The Labour Party and Liberal Democrats in Milton Keynes have agreed an 'enhanced partnership' to run Milton Keynes Council, following the local elections last week when the Conservatives became the largest party.
Milton Keynes Council currently has 24 Conservative, 21 Labour and 12 Liberal Democrat councillors and so no party has an overall majority.
Both Labour and the Conservatives have been in talks with the Liberal Democrats this week to try and form an administration.
Lib Dem Group Leader, Cllr Douglas McCall, told MKFM: “We carefully considered the responses from both parties. Labour offered us a coalition, but seats round the Cabinet table is not what is important to us. What is important is the delivery of policy, and in the end that was the main deciding factor."
"We have had a successful partnership with Labour over the last two years, and have agreed to enter into an enhanced partnership, which allows the Lib Dems to have a major influence on Council policy, and in which the whole of the Liberal Democrat and Labour manifestos will form the Council Plan."
The deal means that Peter Marland will remain leader of Milton Keynes Council, with the Conservatives remaining in opposition despite having the largest number of seats.
But the plans have been condemned by the Conservative group who have accused Labour of 'clinging on to power by their fingernails'.
Responding to the news, Leader of the Milton Keynes Conservatives Cllr Alex Walker said: "I'm extremely disappointed the two smallest parties have blocked our mandate of change that voters demanded on 3 May. We respect we are in a no overall control council but this is not a suitable way to continue a failing administration. It is a cop out and we stand by if they want to block us from power they must enter a formal coalition."
"We did all we can to work with the Lib Dems, we negotiated on a number of issues and thought a clear way forward in the interests of residents was there to be agreed. Sadly, it seems a back room stitch up by the Labour Party - who have failed MK for four years and lost three elections in a row - put forward a desperate proposal to the Lib Dems."
"This will only strengthen the desire for change in Milton Keynes and we will continue to call out the failings at the Council such as on the state of the roads and the levels of homelessness."
The outline of the new Labour and Liberal Democrat partnership includes:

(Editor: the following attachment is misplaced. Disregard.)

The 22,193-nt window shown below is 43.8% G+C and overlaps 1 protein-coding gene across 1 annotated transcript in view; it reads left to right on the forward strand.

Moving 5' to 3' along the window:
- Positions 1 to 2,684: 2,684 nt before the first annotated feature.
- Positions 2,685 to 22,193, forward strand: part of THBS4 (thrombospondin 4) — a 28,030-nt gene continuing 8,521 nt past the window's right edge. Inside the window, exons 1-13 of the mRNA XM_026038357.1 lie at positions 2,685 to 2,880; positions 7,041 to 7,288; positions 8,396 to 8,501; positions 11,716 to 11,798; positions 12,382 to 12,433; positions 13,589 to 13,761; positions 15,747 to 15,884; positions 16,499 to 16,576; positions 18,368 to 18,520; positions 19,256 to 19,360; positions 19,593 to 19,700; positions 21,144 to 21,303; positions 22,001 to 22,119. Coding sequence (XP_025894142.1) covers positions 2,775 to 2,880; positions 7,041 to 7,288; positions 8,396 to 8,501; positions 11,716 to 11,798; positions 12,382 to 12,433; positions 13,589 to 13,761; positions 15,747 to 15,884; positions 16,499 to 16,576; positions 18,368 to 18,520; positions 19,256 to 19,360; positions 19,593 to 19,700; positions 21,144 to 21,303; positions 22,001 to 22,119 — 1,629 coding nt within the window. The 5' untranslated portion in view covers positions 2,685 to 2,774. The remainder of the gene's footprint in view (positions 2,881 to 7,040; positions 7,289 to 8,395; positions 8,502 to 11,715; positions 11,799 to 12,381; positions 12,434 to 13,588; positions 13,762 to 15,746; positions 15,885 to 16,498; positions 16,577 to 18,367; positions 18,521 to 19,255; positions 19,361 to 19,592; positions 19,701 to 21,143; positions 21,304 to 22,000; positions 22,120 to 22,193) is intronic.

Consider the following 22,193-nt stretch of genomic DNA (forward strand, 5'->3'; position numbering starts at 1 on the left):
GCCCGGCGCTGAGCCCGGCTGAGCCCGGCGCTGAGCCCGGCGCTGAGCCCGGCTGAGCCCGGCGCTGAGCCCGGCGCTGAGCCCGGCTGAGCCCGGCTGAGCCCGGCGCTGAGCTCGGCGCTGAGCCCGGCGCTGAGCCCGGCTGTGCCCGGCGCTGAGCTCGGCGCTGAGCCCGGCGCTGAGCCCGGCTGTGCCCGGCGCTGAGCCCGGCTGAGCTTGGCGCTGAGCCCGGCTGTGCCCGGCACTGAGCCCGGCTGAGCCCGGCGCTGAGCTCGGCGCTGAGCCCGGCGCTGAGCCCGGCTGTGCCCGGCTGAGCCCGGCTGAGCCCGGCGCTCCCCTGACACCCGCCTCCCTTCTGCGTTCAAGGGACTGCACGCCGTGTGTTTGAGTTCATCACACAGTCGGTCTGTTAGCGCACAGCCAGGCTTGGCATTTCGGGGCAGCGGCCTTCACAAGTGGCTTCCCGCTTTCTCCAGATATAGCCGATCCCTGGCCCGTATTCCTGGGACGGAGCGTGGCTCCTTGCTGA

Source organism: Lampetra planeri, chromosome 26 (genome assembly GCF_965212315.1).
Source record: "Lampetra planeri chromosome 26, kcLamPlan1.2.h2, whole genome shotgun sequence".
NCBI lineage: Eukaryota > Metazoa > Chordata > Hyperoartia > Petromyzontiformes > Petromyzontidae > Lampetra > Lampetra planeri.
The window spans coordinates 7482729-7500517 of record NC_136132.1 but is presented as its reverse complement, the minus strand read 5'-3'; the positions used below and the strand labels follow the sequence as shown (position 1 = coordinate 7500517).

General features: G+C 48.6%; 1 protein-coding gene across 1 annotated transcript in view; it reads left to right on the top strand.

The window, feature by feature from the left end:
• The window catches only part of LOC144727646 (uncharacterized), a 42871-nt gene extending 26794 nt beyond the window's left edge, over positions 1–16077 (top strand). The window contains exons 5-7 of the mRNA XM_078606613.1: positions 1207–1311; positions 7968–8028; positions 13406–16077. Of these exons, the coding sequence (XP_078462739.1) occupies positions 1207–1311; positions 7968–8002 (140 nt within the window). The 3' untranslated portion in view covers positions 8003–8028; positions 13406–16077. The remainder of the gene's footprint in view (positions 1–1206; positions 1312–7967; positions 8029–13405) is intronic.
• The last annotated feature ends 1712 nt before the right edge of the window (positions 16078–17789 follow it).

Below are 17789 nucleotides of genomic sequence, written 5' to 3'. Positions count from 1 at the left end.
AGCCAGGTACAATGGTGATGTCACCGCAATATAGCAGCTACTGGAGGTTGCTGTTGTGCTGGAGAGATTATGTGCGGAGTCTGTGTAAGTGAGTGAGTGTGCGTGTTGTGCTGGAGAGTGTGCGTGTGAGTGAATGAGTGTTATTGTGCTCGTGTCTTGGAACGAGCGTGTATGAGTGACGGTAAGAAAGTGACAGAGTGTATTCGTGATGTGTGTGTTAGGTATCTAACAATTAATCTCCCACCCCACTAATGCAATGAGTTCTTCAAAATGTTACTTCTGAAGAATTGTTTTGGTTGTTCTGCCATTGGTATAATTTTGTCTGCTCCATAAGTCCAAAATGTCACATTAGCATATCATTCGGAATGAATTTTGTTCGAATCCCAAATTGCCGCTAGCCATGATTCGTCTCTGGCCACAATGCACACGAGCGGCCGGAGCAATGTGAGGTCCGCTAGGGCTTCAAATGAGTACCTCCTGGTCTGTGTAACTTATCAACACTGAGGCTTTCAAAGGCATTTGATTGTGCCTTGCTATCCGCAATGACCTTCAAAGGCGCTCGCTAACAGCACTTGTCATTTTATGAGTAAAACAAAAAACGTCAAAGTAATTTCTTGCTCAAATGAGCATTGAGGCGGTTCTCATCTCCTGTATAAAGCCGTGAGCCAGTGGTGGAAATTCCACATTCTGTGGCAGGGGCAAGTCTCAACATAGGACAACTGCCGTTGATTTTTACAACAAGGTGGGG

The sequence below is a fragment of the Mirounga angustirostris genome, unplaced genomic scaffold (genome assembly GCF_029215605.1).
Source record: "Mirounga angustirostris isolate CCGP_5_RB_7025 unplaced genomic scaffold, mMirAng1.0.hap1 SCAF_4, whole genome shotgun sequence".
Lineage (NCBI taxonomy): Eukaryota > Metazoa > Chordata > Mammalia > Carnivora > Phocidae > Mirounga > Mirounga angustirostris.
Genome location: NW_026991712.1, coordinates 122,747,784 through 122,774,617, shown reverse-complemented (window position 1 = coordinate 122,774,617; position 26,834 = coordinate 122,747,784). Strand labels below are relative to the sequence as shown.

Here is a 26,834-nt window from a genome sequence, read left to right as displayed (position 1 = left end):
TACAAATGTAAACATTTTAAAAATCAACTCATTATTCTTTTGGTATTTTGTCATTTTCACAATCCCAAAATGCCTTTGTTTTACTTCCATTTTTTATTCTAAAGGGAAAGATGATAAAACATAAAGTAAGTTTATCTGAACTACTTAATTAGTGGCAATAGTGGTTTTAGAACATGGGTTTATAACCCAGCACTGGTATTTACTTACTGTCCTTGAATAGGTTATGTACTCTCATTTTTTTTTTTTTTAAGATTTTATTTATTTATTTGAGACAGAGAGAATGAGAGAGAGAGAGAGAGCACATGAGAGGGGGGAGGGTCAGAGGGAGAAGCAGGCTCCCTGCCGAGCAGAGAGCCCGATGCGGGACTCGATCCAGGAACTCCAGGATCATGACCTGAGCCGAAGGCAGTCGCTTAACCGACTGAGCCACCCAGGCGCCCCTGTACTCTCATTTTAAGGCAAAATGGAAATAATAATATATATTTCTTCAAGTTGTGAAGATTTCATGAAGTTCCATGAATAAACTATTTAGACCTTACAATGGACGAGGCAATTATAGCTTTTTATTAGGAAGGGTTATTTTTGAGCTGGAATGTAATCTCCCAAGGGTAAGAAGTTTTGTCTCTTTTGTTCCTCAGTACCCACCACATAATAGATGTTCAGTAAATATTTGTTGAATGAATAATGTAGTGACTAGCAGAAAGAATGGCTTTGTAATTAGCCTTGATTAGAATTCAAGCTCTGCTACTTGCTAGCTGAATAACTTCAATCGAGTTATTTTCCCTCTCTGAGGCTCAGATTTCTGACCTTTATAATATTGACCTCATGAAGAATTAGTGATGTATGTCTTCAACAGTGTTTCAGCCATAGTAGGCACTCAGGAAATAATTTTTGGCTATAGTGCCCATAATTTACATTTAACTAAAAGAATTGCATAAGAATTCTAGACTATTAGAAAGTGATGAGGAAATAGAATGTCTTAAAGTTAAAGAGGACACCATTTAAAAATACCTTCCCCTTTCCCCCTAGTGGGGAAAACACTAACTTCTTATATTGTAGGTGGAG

- A refreshed Medium Term Financial Strategy that does not deny the impact of austerity or place the financial viability of MK Council in jeopardy;
- Delivering a long-term vision for Milton Keynes and passing Plan:MK;
- Responding to the National Infrastructure Committee Report on the East-West Corridor;
- Tackling homelessness;
- Increasing truly affordable housing;
- Improving highway repairs and maintenance;
- Reducing litter and improving landscaping;
- Increasing sustainability;
- More investment in children’s and adult social care
- Devolution and sustainable funding for Town and Parish Councils.
Commenting on the rejected offer of a deal from the Conservatives, Cllr Douglas McCall of the Lib Dems said: “We rejected the offer from the Conservatives as they wanted to run a minority Administration on their own, with little if any say for the Lib Dems. We are also very concerned at their proposals to raid the Council’s reserves. In these times of austerity financial prudence is key, and we don’t want to follow the lead of neighbouring Conservative run Northamptonshire County Council, which only leads to bankruptcy."
“We look forward to continuing to work positively with Labour for the benefit of MK residents and to bringing stability to the no overall control council”.
Deputy Leader of the Conservatives, Cllr Catriona Morris, said: "I cannot see how this will provide the city the strong leadership it needs. No details have been provided of what an 'enhanced partnership' will mean, not only will this deal block our mandate, it seems to me, this is just same old same old, which must be bad news for the Council and MK."
The Labour Council Leader Peter Marland said: “After the elections MK Council remained in No Overall Control. No single party has a majority to form the administration without the support of another.”
“After discussions between all parties, the Labour Group and the Liberal Democrats have reached a decision in principle on the future leadership of MK Council.”
“I will be making further comment on Monday regarding the arrangements.”